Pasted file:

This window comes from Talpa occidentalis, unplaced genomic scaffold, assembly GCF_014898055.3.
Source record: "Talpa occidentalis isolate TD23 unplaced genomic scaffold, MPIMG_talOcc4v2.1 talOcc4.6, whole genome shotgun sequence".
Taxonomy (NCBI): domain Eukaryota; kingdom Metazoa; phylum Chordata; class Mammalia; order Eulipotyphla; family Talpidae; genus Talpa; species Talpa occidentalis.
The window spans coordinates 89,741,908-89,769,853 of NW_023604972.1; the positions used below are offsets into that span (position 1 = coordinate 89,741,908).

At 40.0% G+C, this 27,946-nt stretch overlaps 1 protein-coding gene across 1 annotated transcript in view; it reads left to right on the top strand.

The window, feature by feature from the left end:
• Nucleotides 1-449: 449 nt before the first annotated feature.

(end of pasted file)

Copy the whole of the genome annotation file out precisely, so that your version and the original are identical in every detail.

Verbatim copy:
This window comes from Talpa occidentalis, unplaced genomic scaffold, assembly GCF_014898055.3.
Source record: "Talpa occidentalis isolate TD23 unplaced genomic scaffold, MPIMG_talOcc4v2.1 talOcc4.6, whole genome shotgun sequence".
Taxonomy (NCBI): domain Eukaryota; kingdom Metazoa; phylum Chordata; class Mammalia; order Eulipotyphla; family Talpidae; genus Talpa; species Talpa occidentalis.
The window spans coordinates 89,741,908-89,769,853 of NW_023604972.1; the positions used below are offsets into that span (position 1 = coordinate 89,741,908).

At 40.0% G+C, this 27,946-nt stretch overlaps 1 protein-coding gene across 1 annotated transcript in view; it reads left to right on the top strand.

The window, feature by feature from the left end:
• Nucleotides 1-449: 449 nt before the first annotated feature.